“It really is a very cohesive community, that has an unusually high number of people who all they want to do is help,” Mr. Mandelbaum said.

Shari Reiss — whose mother, Ellen Chazan, lives in Teaneck — and her husband were bowled over by the reception they received as Moreshet’s 19th English-speaking family. “We are very grateful,” Phil Reiss said. “Moreshet is a small, close-knit, very warm religious community. For children, life revolves around outdoor play, a major plus for our three energetic young ones.”

Mr. Gilbert, who knew the Reisses casually from Highland Park, bumped into Mr. Reiss in the airport last January. Mr. Gilbert was going to his sister’s wedding in the States, while Mr. Reiss had just arrived in Israel to seek work in his field, statistics in neuroscience and psychiatric research.

Mr. Reiss said he was going to meet with Professor Benjamin Reiser of the University of Haifa’s department of statistics. Dr. Reiser lives in Moreshet. “I said, ‘You’re kidding! I live in Moreshet!’” Mr. Gilbert related.

From left, Roni Gilbert, Michal Mandelbaum, and Avi Mandelbaum greet the Reisses at the airport.
From left, Roni Gilbert, Michal Mandelbaum, and Avi Mandelbaum greet the Reisses at the airport.

They stayed in touch, and when the Reisses expressed an interest in housing in Moreshet, Mr. Gilbert scouted out options and sent them pictures of available rentals via WhatsApp. He signed the contract for them and fronted the security deposit.

Mr. Gilbert stresses that he sees himself not as a cheerleader for Moreshet but as a cheerleader for aliyah from the West. “I look at Moreshet as a good example of what’s possible,” he said. “When my friends and family come to visit and see the life we’ve made here, they do a double take and say, ‘Hey, I can do this’ or ‘I can relate to this,’ because it’s similar to an American suburb, with a nice house and community.”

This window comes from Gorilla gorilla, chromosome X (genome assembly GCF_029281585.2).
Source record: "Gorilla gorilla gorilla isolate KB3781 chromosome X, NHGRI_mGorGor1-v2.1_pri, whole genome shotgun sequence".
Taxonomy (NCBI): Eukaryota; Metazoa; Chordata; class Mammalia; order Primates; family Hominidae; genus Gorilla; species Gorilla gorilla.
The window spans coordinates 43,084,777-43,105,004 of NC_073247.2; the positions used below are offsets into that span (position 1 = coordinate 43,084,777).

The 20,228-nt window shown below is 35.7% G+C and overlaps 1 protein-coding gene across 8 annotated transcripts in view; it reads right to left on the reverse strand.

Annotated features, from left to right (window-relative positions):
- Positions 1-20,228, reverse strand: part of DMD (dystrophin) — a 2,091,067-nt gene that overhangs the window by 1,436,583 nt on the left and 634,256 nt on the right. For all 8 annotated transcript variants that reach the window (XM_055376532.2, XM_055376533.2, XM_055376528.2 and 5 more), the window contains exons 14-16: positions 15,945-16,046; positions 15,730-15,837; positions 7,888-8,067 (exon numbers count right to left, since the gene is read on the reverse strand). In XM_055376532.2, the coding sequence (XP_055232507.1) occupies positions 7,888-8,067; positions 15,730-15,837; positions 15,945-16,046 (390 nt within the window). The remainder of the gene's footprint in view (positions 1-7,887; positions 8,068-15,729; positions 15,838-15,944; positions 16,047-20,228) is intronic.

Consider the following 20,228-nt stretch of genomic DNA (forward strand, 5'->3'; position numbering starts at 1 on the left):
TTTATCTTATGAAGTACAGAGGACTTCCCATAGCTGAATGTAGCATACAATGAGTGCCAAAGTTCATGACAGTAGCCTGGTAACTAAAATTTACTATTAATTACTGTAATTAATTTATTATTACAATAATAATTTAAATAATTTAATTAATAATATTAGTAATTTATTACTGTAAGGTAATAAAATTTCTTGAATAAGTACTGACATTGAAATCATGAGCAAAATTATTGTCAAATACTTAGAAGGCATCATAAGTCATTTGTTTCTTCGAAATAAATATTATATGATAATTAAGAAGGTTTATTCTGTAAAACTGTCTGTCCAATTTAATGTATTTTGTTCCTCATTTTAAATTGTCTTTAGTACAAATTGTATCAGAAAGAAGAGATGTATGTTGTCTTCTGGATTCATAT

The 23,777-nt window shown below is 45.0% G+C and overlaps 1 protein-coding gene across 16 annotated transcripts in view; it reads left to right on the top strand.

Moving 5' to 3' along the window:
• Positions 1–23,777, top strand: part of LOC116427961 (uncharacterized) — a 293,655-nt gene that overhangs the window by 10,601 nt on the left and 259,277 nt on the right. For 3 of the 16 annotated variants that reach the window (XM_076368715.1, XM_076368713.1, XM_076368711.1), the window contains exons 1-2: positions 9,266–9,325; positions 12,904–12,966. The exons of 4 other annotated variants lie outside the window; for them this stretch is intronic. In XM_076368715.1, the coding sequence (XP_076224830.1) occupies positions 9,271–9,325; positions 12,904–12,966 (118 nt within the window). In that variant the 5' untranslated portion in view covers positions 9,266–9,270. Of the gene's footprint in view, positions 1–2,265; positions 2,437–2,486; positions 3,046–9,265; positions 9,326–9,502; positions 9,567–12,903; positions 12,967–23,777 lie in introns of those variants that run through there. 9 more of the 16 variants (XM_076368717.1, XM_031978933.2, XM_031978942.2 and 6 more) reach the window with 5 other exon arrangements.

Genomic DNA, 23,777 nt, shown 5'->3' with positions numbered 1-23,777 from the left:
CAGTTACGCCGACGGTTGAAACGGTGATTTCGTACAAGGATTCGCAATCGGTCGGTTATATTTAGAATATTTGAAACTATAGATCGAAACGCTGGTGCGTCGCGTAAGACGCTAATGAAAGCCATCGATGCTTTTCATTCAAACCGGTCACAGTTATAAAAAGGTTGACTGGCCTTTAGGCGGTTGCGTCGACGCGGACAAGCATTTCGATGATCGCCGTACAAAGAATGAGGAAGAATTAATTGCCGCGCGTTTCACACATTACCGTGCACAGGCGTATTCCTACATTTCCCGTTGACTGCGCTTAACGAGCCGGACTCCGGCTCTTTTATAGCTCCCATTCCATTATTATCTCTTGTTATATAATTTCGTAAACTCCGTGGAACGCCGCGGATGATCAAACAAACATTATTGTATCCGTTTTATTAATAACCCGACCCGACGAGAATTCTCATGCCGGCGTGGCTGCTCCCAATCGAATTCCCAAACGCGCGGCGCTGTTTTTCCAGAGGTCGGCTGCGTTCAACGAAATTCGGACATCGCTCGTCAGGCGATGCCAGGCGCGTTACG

Oddly enough, he and Mr. Mandelbaum were not the first former Teaneck residents to move in. Attorney Haim Gelfand holds that distinction. His parents and the Mandelbaums were neighbors in Teaneck in the 1980s, and Avi’s mother Naomi succeeded Haim’s mother Elyse as the PTA president at the Yeshiva of North Jersey. Mr. Gelfand even organized a parade for new olim to Moreshet six years ago, a fact Mr. Gilbert and Mr. Mandelbaum did not discover until after they had set their own plans in motion.

The entire Gilbert and Mandelbaum clans — each has four children and is expecting a fifth — went to the airport at 5 in the morning on August 18 to greet the Reisses. Nefesh B’Nefesh founder and executive director Rabbi Yehoshua Fass wrote to Mr. Gilbert that evening: “I couldn’t let the day end without again expressing how moved we all were with the welcome you showered on the Reiss family. I just watched the video again with all my kids and shared with them the ultimate mitzvah of hachnasat orchim,” welcoming guests.

“All of the olim who live here were helped in some fashion by others and have a strong desire to ‘pay it forward’ and help others as they were helped and to inspire the Reisses, once they are settled, to do the same,” Mr. Gilbert said.